The U.S. drug epidemic reached another terrible milestone Wednesday when the government announced that more than 100,000 people had died of overdoses between April 2020 and April 2021. It is the first time that drug-related deaths have reached six figures in any 12-month period.
The people who died — 275 every day — would fill the stadium where the University of Alabama plays football. Together, they equal the population of Roanoke, Va.
There are now more overdose deaths from the illegal synthetic opioid fentanyl than there were overdose deaths from all drugs in 2016.
Despite the efforts of governments, health-care providers, activists and others, the problem is getting worse — much worse. The new figures, which are provisional but rarely change much in final tallies, represent a 28.5 percent increase from the same period a year earlier. The financial, mental health, housing and other difficulties of the COVID-19 pandemic are widely blamed for much of the increase.
President Biden said in a statement on the overdose death data that “as we continue to make strides to defeat the COVID-19 pandemic, we cannot overlook this epidemic of loss, which has touched families and communities across the country.”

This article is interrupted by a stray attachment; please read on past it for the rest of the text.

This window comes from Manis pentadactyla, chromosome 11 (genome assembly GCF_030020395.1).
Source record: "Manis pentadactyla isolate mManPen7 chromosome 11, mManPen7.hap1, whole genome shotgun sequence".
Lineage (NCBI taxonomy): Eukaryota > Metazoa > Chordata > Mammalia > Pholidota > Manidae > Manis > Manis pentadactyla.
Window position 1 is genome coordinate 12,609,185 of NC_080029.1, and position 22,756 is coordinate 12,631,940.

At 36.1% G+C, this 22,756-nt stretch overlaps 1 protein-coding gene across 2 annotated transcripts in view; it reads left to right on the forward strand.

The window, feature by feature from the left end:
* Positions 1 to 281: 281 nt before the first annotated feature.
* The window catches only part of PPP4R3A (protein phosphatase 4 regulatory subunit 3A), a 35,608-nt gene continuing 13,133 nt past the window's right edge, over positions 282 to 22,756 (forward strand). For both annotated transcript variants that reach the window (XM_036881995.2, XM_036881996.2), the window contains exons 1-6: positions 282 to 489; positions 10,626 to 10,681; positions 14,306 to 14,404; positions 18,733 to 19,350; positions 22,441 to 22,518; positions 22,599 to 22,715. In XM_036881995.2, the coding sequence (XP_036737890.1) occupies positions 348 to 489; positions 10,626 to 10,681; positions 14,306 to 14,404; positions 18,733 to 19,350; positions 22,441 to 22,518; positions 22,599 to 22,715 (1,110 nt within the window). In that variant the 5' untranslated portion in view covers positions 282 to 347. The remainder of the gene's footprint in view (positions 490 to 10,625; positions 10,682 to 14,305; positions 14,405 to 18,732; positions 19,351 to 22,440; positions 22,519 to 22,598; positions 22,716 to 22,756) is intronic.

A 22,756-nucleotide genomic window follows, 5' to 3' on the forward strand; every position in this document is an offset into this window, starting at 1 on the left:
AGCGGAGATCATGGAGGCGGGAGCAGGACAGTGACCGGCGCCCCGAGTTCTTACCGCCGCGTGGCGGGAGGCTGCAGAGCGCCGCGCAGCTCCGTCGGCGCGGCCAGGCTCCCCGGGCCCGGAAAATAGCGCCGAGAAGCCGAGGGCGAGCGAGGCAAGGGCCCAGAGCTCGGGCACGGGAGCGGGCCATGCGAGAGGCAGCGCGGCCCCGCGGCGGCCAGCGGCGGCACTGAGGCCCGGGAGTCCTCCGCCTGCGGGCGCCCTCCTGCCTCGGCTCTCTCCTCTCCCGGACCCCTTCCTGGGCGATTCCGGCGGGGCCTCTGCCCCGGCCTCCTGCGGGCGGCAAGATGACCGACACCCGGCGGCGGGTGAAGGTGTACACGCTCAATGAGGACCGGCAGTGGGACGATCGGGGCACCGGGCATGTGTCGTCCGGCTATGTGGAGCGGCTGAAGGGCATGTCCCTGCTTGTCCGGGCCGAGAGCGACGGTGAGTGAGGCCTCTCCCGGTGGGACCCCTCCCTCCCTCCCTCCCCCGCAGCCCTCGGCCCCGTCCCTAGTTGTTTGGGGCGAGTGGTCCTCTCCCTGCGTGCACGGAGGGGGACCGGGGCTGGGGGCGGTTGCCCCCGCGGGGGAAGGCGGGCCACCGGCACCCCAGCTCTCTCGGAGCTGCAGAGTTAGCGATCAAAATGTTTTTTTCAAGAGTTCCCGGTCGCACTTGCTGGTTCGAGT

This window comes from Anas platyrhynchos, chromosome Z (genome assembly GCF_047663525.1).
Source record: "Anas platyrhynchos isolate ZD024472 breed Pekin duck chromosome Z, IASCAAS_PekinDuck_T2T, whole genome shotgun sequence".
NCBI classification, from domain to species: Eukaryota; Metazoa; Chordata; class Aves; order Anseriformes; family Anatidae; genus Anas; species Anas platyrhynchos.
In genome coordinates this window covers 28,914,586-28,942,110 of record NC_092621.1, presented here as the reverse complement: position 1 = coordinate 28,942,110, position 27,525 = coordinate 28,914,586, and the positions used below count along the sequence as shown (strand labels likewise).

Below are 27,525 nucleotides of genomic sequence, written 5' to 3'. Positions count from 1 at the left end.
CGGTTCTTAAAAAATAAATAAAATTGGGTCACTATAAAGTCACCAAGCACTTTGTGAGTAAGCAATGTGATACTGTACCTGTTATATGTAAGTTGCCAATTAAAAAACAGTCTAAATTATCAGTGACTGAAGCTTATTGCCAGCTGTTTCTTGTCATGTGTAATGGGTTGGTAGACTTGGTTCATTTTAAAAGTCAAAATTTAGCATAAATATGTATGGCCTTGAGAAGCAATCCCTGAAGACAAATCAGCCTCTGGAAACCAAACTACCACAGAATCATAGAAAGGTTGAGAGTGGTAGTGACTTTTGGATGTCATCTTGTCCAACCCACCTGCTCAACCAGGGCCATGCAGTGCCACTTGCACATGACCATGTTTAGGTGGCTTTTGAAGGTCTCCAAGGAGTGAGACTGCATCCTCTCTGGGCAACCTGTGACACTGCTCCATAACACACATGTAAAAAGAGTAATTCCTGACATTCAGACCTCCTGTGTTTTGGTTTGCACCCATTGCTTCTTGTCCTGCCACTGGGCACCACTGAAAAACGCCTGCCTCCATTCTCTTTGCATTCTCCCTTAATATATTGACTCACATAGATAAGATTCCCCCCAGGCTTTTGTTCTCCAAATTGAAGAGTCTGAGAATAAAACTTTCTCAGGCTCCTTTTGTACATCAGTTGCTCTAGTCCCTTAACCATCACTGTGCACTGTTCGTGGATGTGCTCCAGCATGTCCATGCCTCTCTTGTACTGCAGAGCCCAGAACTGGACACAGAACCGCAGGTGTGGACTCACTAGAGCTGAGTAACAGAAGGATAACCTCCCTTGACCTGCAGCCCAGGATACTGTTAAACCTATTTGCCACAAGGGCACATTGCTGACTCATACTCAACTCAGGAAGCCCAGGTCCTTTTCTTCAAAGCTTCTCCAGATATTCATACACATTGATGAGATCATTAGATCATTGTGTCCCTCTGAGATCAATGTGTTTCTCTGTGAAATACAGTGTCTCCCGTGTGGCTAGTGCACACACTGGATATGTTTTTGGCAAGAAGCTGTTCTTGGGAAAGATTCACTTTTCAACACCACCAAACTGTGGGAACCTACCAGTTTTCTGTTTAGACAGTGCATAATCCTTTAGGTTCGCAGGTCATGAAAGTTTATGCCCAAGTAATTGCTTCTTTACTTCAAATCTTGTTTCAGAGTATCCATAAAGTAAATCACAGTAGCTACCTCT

At a news conference Wednesday, other senior government officials acknowledged the increasing severity of the drug crisis, which has prompted the Biden administration to focus more effort on harm-reduction strategies. These include distributing the overdose antidote naloxone and fentanyl test strips to users, to keep them alive while the government expands prevention and treatment programs.
“It’s time to face the fact that this crisis seems to be getting worse,” said Health and Human Services Secretary Xavier Becerra. “We need all hands on deck.”
Drug Enforcement Administration chief Anne Milgram also noted a rise in fentanyl seizures, which she said has reached 12,000 pounds in 2021.